Abnormal Glucose Homeostasis due to Chronic Hyperresistinemia

  1. Shamina M. Rangwala1,
  2. A. Sophie Rich1,
  3. Ben Rhoades1,
  4. Jennifer S. Shapiro1,
  5. Silvana Obici2,
  6. Luciano Rossetti2 and
  7. Mitchell A. Lazar1
  1. 1Department of Medicine, Division of Endocrinology, Diabetes and Metabolism, The Penn Diabetes Center, Philadelphia, Pennsylvania
  2. 2Department of Medicine, Diabetes Research and Training Center, Albert Einstein College of Medicine, Bronx, New York
  1. Address correspondence and reprint requests to Mitchell A. Lazar, MD, PhD, University of Pennsylvania School of Medicine, 611 CRB, 415 Curie Blvd., Philadelphia, PA 19104. E-mail: lazar{at}mail.med.upenn.edu


Resistin is an adipocyte-secreted protein that circulates at increased levels in obesity. Acute administration of resistin impairs glucose tolerance, but the effects of chronic hyperresistinemia have not been established. Here we describe the generation and characterization of transgenic mice that have high circulating levels of resistin in the setting of normal weight. Fasted blood glucose was higher in resistin-transgenic mice than in their nontransgenic littermates, and glucose tolerance was impaired in the hyperresistinemic mice. Metabolic studies in the setting of a hyperinsulinemic-euglycemic clamp protocol revealed that chronically hyperresistinemic mice have elevated glucose production. This increase in glucose production may be partly explained by increased expression of hepatic phosphoenolpyruvate carboxykinase. Thus, chronic hyperresistinemia impairs normal glucose metabolism.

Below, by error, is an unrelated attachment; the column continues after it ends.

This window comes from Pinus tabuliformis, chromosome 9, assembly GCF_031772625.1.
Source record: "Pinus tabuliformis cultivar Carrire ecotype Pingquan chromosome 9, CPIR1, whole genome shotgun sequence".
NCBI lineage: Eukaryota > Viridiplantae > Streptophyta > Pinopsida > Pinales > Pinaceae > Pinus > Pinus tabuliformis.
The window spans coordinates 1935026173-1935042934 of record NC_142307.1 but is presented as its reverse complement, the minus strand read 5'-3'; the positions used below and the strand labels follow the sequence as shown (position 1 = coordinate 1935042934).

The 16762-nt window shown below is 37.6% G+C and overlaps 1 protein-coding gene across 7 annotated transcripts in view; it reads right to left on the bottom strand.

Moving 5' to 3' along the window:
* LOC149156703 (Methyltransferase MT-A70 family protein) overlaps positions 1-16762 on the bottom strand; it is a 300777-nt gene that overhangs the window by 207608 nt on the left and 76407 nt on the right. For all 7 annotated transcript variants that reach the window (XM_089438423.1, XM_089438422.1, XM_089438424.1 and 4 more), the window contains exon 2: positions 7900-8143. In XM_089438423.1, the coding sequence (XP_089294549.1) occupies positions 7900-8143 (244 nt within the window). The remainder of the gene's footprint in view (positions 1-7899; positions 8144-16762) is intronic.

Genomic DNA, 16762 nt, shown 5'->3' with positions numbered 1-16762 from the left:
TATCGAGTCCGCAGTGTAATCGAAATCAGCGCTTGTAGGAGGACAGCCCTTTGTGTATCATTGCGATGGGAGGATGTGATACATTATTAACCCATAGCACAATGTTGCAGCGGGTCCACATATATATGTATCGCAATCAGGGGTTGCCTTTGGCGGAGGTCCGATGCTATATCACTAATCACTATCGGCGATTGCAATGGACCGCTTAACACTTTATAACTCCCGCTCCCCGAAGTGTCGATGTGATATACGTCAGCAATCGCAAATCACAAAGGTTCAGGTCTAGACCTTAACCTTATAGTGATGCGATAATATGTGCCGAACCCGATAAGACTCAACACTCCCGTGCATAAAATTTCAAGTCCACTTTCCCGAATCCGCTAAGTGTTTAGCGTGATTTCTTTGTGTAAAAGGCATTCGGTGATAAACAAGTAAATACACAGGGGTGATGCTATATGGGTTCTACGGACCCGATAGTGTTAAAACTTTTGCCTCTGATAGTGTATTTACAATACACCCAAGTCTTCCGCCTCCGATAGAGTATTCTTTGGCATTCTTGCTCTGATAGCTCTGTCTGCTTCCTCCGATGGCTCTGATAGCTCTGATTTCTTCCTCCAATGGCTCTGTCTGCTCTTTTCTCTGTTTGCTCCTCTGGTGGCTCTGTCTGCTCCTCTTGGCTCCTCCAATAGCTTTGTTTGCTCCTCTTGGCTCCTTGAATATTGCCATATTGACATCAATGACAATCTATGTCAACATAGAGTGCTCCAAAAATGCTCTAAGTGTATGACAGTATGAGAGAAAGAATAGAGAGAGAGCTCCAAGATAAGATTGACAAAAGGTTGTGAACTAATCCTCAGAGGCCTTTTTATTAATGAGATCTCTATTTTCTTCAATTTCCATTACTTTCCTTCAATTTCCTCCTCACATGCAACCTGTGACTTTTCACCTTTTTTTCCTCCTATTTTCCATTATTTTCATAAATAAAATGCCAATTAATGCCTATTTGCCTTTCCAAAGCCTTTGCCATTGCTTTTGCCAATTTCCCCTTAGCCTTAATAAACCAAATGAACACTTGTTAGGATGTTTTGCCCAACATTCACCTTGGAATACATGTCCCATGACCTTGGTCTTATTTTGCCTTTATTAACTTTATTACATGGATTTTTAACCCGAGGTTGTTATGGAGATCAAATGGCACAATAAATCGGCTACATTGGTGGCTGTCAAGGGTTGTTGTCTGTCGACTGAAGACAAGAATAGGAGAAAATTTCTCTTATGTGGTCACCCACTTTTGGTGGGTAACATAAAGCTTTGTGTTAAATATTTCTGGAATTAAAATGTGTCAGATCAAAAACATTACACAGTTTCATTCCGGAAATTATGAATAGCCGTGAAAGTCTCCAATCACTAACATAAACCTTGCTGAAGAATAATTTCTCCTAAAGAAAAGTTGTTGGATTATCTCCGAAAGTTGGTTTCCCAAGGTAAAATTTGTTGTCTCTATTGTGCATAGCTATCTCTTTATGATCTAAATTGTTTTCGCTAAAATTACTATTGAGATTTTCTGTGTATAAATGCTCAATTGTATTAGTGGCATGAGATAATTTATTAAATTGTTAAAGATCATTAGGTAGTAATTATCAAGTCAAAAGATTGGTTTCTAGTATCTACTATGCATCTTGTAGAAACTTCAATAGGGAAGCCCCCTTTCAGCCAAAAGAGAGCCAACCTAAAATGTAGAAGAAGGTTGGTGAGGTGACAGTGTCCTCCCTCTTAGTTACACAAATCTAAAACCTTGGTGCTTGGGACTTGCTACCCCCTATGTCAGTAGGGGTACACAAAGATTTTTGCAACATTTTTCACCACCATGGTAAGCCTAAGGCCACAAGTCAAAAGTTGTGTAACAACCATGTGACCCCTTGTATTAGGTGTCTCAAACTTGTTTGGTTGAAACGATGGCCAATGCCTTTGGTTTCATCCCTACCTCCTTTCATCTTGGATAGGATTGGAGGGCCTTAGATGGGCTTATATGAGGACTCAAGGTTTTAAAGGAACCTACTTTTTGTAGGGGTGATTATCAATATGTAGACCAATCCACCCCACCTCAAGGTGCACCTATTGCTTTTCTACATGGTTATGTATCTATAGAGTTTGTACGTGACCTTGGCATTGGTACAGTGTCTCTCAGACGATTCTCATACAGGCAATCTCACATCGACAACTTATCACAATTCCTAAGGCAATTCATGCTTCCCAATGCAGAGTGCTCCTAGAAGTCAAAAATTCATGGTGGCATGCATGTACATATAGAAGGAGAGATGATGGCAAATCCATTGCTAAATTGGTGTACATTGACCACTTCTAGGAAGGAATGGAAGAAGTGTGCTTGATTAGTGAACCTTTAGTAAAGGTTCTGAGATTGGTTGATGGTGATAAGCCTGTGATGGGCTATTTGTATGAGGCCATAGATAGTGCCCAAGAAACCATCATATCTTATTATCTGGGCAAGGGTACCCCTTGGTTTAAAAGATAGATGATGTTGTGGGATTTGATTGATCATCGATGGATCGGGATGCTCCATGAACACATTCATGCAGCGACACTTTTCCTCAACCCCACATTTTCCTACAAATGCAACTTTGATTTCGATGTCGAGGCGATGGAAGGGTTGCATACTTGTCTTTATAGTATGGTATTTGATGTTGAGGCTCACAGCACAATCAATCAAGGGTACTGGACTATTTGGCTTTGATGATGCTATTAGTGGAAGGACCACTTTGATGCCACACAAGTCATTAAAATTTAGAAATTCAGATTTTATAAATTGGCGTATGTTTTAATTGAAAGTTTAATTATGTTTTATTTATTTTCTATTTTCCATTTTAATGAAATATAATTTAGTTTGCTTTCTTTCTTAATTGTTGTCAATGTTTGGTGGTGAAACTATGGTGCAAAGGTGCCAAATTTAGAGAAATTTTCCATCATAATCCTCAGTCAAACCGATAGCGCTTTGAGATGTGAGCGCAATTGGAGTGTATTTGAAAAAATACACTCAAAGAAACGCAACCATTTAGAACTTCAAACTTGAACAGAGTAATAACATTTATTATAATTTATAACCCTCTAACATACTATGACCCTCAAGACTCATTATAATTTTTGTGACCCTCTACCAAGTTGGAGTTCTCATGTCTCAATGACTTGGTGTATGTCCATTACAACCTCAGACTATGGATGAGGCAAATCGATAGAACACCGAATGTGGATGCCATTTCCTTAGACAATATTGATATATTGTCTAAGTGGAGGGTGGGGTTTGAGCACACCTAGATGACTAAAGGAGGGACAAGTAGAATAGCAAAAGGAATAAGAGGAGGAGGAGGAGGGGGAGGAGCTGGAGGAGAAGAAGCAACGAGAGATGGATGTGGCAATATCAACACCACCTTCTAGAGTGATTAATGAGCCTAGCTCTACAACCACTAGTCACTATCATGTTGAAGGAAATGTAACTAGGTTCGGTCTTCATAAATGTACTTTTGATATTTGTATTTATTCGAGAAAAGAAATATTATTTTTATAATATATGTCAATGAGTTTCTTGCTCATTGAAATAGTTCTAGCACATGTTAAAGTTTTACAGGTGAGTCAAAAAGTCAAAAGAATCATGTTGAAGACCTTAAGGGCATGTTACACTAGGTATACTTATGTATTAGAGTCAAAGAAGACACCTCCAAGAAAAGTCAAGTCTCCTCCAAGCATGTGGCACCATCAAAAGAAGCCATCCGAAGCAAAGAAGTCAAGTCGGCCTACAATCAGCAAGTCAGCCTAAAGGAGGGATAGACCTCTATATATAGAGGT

• M.A.L. has received consulting fees from Abbott.

    Posted on the World Wide Web at http://diabetes.diabetesjournals.org on 9 June 2004.

    G6-Pase, glucose 6-phosphatase; TTR, transthyretin.

    • Accepted May 26, 2004.
    • Received April 9, 2004.
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  1. Diabetes vol. 53 no. 8 1937-1941
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